Who Knew? Rock and Roll Lifestyle Leads to Early Death
One of the criticisms often leveled at psychology research is that it simply reaffirms what we already know.
At first glance this can often seem the case but examining new research more closely can often reveal new insight and prompt positive change.
Research recently published by Professor Dianna Kenny from the University of Sydney aimed to examine the age old question of ‘Why do so many pop musicians die young?’
Few studies have systematically examined the popular musician population to ascertain the extent of the problems codified in the media comments above.
Professor Kenny undertook a population study considering 12665 musicians from a variety of genres who died between 1950 and 2014.
The study examined four outcomes – longevity and the proportion of deaths by suicide, homicide and non-intentional injury or accident.
The research found results we might expect, demonstrated in the following graph:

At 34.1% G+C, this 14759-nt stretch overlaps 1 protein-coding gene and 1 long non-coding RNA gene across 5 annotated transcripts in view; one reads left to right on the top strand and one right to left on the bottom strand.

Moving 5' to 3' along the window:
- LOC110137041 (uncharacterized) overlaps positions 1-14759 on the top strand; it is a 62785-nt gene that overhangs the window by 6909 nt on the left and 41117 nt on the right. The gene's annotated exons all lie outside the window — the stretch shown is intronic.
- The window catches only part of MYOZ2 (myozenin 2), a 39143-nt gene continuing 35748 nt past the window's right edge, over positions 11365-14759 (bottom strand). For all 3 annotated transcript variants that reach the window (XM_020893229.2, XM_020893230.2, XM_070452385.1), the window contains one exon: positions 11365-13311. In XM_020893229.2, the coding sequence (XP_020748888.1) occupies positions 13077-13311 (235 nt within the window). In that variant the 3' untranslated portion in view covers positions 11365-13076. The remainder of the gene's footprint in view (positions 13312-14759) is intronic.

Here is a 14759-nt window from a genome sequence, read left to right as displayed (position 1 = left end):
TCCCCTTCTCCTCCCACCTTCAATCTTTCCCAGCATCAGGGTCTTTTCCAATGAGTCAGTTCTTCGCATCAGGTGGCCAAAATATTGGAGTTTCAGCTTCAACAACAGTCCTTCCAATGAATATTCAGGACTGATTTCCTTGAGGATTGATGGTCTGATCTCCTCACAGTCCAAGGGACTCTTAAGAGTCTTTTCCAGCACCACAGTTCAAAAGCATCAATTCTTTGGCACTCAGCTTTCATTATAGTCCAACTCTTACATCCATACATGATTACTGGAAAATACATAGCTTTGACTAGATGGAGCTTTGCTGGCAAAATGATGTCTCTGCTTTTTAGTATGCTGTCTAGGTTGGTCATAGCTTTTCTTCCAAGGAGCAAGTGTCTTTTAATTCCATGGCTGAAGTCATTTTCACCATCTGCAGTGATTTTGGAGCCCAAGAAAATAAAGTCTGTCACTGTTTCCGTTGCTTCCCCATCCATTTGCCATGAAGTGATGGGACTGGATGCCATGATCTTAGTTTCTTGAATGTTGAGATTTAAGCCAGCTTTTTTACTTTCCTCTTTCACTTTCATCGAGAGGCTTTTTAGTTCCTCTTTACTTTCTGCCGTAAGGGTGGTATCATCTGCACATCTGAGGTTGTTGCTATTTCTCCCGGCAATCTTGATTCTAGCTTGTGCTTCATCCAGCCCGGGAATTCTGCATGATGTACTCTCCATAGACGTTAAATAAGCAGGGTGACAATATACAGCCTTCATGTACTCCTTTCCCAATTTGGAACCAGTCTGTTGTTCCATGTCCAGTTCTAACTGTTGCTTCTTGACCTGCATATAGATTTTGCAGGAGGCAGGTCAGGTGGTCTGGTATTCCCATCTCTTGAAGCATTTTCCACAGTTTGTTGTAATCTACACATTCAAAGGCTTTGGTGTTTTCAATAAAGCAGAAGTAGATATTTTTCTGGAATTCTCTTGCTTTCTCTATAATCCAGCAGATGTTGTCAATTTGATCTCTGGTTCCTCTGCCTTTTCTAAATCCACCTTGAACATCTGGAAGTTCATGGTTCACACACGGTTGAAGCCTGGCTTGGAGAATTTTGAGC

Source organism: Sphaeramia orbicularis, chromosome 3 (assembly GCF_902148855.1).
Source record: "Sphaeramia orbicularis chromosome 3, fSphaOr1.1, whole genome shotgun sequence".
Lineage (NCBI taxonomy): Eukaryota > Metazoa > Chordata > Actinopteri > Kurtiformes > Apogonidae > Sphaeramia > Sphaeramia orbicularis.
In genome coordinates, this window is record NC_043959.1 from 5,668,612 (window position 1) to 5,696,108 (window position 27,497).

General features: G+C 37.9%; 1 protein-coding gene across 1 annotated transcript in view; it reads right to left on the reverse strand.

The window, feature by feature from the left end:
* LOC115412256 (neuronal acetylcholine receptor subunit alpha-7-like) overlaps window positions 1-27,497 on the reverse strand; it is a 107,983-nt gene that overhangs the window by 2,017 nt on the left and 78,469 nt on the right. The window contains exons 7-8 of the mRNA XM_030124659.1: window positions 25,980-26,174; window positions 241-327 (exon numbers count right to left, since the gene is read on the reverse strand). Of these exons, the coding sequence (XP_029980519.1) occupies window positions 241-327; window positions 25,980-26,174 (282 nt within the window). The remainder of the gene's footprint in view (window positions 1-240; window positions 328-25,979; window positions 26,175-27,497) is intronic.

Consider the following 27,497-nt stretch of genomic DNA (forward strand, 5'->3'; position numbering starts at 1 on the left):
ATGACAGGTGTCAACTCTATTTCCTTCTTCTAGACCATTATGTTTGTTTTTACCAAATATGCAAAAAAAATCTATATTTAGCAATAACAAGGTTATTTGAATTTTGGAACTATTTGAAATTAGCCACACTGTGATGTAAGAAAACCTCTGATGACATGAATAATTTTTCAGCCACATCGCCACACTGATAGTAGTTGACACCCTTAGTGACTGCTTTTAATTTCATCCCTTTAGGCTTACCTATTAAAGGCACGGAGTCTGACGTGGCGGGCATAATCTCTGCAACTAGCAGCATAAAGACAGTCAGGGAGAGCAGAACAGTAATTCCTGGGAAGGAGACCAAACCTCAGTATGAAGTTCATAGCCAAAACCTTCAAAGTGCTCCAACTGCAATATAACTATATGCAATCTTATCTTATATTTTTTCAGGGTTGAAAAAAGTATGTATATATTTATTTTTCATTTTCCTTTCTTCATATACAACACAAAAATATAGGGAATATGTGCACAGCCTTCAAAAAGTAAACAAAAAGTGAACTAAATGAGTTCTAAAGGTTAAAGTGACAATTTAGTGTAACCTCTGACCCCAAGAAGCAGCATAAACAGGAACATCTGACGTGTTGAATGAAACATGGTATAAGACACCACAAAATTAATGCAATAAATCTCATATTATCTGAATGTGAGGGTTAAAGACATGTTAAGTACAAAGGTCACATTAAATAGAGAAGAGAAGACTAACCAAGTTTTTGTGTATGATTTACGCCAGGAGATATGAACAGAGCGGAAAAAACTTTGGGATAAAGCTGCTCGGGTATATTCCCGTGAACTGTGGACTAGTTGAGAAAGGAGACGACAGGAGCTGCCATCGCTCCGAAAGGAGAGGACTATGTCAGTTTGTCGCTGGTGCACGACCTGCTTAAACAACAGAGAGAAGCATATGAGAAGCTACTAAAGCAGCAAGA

As we can see from the graph the difference in these 3 causes of death between the general population and musicians is dramatic:
Across the seven decades studied, popular musicians’ lifespans were up to 25 years shorter than the comparable US population.
Accidental death rates were between five and 10 times greater.
Suicide rates were between two and seven times greater; and homicide rates were up to eight times greater than the US population.
Professor Kenny concludes that this is likely to be the case as the music scene fails to set boundaries of acceptable behaviour and quite often does the exact opposite:
it valorises outrageous behaviour and the acting out of aggressive, sexual and destructive impulses that most of us dare only live out in fantasy.
The research highlights the need for the music industry to recognise musicians in distress:
At the very least, those who make their livings from these young people need to learn to recognise early signs of emotional distress, crisis, depression and suicidality and to put some support systems in place to provide the necessary assistance and care.